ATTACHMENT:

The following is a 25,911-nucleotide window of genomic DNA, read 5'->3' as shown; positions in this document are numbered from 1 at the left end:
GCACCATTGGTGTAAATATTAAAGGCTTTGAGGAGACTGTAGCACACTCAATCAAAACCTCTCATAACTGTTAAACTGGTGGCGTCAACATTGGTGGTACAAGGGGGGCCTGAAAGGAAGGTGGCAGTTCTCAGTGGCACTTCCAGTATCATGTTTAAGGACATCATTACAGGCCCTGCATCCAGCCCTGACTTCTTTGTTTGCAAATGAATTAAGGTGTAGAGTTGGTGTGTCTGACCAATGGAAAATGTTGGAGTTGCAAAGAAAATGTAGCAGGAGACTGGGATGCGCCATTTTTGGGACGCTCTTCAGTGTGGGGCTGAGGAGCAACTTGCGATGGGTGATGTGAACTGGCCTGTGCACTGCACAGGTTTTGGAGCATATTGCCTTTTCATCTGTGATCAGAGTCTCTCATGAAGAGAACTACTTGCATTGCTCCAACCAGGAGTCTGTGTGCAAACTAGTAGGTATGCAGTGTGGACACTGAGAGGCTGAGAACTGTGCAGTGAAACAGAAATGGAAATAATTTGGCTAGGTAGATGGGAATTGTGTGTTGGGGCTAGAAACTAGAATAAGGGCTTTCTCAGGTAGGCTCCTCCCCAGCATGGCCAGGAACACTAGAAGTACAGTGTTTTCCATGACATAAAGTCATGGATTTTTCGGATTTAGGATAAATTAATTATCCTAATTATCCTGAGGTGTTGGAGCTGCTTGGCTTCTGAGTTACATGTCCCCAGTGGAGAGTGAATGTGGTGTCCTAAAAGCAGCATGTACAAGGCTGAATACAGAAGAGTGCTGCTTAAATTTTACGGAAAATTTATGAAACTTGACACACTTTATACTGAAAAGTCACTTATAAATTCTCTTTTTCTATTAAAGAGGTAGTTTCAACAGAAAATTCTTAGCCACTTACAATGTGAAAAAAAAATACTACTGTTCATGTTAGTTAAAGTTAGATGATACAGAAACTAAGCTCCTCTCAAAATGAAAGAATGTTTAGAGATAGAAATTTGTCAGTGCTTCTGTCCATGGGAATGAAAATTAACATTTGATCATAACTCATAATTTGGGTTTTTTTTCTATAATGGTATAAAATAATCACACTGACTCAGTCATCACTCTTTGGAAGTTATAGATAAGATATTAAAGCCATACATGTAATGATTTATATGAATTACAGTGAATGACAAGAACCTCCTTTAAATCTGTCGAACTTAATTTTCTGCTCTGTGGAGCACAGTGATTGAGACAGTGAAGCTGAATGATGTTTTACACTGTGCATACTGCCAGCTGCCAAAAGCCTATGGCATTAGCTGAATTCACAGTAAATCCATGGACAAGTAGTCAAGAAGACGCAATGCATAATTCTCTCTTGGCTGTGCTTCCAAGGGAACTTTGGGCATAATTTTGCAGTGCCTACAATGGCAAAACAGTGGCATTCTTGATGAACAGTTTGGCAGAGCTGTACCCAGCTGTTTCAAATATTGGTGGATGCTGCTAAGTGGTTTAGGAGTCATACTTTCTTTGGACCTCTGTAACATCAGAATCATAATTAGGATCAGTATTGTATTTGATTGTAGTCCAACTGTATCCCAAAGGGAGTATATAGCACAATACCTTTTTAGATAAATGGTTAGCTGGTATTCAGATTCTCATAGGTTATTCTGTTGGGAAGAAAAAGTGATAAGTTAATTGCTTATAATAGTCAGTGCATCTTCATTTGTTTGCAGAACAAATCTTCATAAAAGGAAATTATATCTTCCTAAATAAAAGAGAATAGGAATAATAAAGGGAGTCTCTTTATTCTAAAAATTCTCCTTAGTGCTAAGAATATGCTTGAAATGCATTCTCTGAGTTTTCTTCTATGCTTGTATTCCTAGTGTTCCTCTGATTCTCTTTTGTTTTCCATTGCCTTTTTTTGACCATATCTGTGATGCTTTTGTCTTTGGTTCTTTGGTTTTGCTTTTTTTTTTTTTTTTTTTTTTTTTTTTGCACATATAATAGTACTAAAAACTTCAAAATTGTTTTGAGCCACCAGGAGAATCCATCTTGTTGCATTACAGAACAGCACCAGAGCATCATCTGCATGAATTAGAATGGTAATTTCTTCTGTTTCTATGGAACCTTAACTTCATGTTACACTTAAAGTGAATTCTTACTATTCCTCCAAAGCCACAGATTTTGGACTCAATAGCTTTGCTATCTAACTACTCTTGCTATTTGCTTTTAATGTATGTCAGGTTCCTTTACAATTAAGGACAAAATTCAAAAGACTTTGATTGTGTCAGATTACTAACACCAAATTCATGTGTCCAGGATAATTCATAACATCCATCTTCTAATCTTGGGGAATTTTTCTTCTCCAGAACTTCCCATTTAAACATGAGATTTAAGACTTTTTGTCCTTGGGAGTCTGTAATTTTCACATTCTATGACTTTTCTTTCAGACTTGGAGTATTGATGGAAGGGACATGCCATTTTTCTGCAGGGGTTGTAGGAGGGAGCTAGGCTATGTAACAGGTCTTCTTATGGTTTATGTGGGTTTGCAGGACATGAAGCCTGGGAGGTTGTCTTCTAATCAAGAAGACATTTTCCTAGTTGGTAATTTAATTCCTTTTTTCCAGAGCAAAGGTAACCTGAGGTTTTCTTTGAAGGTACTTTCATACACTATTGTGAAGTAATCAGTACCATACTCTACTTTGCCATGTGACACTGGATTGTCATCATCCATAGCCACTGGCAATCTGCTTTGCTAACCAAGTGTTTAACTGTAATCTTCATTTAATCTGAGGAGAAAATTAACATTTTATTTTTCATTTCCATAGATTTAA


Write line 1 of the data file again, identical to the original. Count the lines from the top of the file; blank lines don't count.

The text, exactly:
The following is a 25,911-nucleotide window of genomic DNA, read 5'->3' as shown; positions in this document are numbered from 1 at the left end: